Bjork  DTPelletier  LLTight  RR Urinary tract infections with antibiotic resistant organisms in catheterized nursing home patients. Infect Control. 1984;5173- 176
Gaynes  RPWeinstein  RAChamberlin  WKabins  S Antibiotic-resistant flora in nursing home patients admitted to hospital. Arch Intern Med. 1985;1451804- 1807
Link to Article
Kirby  WMMCorpron  DOTanner  DC Urinary tract infections caused by antibiotic-resistant coliform bacilli. JAMA. 1956;1621- 4
Link to Article
Schaberg  DRHaley  RWHighsmith  AKAnderson  RLMcGowan  JE Nosocomial bacteriuria: a prospective study of case clustering and antimicrobial resistance. Ann Intern Med. 1980;93420- 424
Link to Article
Lam  SSinger  CTucci  VMorthland  VHPfaller  MAIsenberg  HD The challenge of vancomycin-resistant enterococci: a clinical and epidemiologic study. Am J Infect Control. 1995;23170- 180
Link to Article
Shlaes  DMLehman  MHCurrie-McCumber  CAKim  CHFloyd  R Prevalence of colonization with antibiotic resistant gram-negative bacilli in a nursing home care unit: the importance of cross-colonization as documented by plasmid analysis. Infect Control. 1986;7538- 545
Rice  LWilley  SHPapanicolau  GA  et al.  Outbreak of ceftazidime resistance caused by extended-spectrum β-lactamases at a Massachusetts chronic-care facillity. Antimicrob Agents Chemother. 1990;342193- 2199
Link to Article
Naber  KGWitte  WBauernfeind  A  et al.  Clinical significance and spread of fluoroquinolone resistant uropathogens in hospitalized urological patients. Infection. 1994;22(suppl 2)S122- S127
Link to Article
O'Grady  NPBarie  PSBartlett  J  et al.  Practice parameters for evaluating new fever in critically ill adult patients. Crit Care Med. 1998;26392- 408
Link to Article
National Institute on Disability and Rehabilitation Research, The prevention and management of urinary tract infections among people with spinal cord injuries: National Institute on Disability and Rehabilitation Research Consensus Statement. J Am Paraplegia Soc. 1992;15194- 204
Maki  DGKnasinski  VTambyah  PA A prospective investigator-blinded trial of a novel nitrofurazone-impregnated indwelling urinary catheter [abstract]. Infect Control Hosp Epidemiol. 1997;18(suppl)50
Maki  DGKnasinski  VHalvorson  KTambyah  PA A novel silver-hydrogel–impregnated indwelling catheter reduces CAUTIs: a prospective double-blind trial.  Program and abstracts of the Eighth Annual Meeting of the Society for Healthcare Epidemiology of America April 5, 1998 Orlando, Fla.
Garibaldi  RABurke  JPDickman  MLSmith  CB Factors predisposing to bacteriuria during indwelling urethral cathteterization. N Engl J Med. 1974;291215- 219
Link to Article
Platt  RPolk  BFMurdock  BRosner  B Risk factors for nosocomial urinary tract infection. Am J Epidemiol. 1986;124977- 985
Burke  JPRiley  DK Nosocomial urinary tract infections. Mayhall  CGed.Hospital Epidemiology and Infection Control. Baltimore, Md Williams & Wilkins1996;139- 153
Knaus  WADraper  EAWagner  DPZimmerman  JE APACHE II: a severity of disease classification system. Crit Care Med. 1985;13818- 829
Link to Article
Stark  RPMaki  DG Bacteriuria in the catheterized patient: what quantitative level of bacteriuria is relevant? N Engl J Med. 1984;311560- 564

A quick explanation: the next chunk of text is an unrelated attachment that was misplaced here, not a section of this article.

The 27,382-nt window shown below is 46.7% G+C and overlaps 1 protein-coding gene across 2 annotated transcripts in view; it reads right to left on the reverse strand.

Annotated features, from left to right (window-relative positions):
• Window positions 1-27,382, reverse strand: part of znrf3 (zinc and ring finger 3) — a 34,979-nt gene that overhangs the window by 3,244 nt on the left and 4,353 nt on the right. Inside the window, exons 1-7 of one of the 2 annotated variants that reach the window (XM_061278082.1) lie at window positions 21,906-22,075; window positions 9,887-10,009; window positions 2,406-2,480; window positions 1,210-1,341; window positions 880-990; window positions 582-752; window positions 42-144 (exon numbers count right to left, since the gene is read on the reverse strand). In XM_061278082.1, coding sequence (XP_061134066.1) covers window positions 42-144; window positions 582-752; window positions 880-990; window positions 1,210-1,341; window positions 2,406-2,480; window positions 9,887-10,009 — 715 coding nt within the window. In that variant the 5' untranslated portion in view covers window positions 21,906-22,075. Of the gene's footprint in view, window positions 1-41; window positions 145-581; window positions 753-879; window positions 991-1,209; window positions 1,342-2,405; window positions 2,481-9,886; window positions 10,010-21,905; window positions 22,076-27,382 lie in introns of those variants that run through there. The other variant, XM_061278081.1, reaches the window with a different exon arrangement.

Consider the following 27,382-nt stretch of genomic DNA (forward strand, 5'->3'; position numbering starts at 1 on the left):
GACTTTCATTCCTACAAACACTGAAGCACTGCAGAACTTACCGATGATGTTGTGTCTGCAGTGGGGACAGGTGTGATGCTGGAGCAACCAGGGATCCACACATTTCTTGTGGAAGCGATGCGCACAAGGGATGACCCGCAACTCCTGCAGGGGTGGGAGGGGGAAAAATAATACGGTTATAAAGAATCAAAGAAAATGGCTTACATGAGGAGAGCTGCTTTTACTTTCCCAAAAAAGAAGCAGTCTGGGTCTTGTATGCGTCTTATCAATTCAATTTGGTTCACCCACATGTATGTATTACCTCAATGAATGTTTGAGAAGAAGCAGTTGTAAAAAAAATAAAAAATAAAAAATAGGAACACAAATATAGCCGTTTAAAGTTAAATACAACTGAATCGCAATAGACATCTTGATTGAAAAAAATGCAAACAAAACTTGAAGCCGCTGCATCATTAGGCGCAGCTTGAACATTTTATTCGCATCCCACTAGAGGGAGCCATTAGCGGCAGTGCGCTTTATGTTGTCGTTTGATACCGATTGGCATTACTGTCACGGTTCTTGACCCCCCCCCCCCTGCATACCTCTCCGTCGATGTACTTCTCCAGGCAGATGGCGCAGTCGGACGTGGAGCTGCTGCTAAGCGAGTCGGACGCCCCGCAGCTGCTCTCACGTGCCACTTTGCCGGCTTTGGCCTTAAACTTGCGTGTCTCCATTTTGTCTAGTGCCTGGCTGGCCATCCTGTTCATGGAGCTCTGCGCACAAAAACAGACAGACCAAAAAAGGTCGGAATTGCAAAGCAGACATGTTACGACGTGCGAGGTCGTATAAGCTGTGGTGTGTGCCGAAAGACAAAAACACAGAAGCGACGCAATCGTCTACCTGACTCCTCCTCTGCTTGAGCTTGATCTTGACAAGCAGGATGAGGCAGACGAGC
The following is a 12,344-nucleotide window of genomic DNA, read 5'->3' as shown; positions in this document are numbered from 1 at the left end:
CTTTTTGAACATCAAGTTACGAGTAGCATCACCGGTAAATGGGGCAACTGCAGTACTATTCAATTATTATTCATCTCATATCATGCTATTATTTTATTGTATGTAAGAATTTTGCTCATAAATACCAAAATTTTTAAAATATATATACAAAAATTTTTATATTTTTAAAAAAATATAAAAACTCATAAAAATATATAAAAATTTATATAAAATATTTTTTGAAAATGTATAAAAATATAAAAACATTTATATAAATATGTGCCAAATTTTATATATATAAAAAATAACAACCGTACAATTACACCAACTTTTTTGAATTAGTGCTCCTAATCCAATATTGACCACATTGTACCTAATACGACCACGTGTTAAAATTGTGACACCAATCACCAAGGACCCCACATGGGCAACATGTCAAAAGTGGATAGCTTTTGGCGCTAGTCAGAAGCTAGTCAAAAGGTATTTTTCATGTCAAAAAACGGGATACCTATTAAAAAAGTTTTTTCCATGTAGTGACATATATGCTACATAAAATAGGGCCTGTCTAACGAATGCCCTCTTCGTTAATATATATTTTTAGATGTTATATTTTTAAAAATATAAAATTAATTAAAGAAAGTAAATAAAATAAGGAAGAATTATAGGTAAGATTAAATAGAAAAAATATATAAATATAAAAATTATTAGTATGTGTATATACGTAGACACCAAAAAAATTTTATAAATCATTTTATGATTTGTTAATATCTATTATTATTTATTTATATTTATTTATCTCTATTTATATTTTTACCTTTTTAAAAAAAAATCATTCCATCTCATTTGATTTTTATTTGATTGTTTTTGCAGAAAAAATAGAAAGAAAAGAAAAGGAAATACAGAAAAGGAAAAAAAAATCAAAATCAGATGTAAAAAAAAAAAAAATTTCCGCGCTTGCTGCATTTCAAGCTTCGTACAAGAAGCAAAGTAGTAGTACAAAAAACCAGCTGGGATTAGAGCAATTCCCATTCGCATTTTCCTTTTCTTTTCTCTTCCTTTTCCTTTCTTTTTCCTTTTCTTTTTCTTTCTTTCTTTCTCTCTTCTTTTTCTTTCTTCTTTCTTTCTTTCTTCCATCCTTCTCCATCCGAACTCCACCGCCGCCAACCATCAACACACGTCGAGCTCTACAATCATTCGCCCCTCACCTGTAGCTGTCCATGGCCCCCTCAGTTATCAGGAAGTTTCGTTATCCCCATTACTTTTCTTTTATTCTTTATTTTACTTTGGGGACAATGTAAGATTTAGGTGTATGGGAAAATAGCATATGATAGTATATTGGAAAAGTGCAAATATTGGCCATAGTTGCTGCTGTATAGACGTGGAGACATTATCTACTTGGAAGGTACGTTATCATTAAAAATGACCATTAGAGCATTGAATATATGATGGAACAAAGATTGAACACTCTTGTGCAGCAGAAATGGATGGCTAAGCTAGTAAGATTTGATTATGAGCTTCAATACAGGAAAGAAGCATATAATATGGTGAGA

Link to Article
Balows  LEedHausler  WedShadomy  Hed Manual of Clinical Microbiology. 5th ed. Washington DC American Society for Microbiology1991;
Stamm  WE Measurement of pyuria and its relation to bacteriuria. Am J Med. 1983;75(suppl 1B)53- 58
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Garner  JSJarvis  WREmori  TGHoran  TCHughes  JM CDC definitions for nosocomial infections, 1988. Am J Infect Control. 1988;16128- 140
Link to Article
Tambyah  PAMaki  DG The relationship between pyuria and infection in patients with indwelling urinary catheters: a prospective study of 761 patients. Arch Intern Med. 2000;160673- 677
Kunin  CMChin  QFChambers  S Morbidity and mortality associated with indwelling urinary catheters in elderly patients in a nursing home: confounding due to the presence of associated diseases. J Am Geriatr Soc. 1987;351001- 1006
Orr  PHNicolle  LEDuckworth  H  et al.  Febrile urinary tract infection in the institutionalized elderly. Am J Med. 1996;10071- 77
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Warren  JWDamron  DTenney  JHHoopes  JMDeforge  BMuncie  HL A prospective microbiologic study of bacteriuria in patients with chronic indwelling urinary catheters. J Infect Dis. 1987;61151- 1158
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Johnson  JR Virulence factors in Escherichia coli urinary tract infection. Clin Microbiol Rev. 1991;480- 128
Ulleryd  PLincoln  KScheutz  FSandberg  T Virulence characteristics of E. coli in relation to host response in men with symptomatic urinary tract infection. Clin Infect Dis. 1994;18579- 584
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Stamm  WEHooton  TMJohnson  JR  et al.  Urinary tract infections: from pathogenesis to treatment. J Infect Dis. 1989;159400- 406
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Guyer  DMKao  JSMobley  HL Genomic analysis of a pathogenecity island in uropathogenic Escherichia coli CFT073: distribution of homologous sequences among isolates from patients with pyelonephritis, cystitis and catheter-associated bacteriuria and from fecal samples. Infect Immun. 1998;664411- 4417
Bronsema  DAAdams  JRPallares  RWenzel  RP Secular trends in rates and etiology of nosocomial urinary tract infections at a university hospital. J Urol. 1993;150414- 416
Horan  TCCulver  DHGaynes  RPJarvis  WREdwards  JRReid  CR Nosocomial infections in surgical patients in the United States, January 1986-June 1992. Infect Control Hosp Epidemiol. 1993;1473- 80
Link to Article
Bryan  CSReynolds  KL Hospital acquired bacteremic urinary tract infection: epidemiology and outcome. J Urol. 1984;132494- 498
Quintiliani  RKlimek  JCunha  BAMaderazo  EG Bacteraemia after manipulation of the urinary tract: the importance of preexisting urinary tract disease and compromised host defences. Postgrad Med J. 1978;54668- 671
Link to Article
Harding  GKNicolle  LERonald  AR  et al.  How long should catheter-acquired urinary tract infection in women be treated? Ann Intern Med. 1991;114713- 719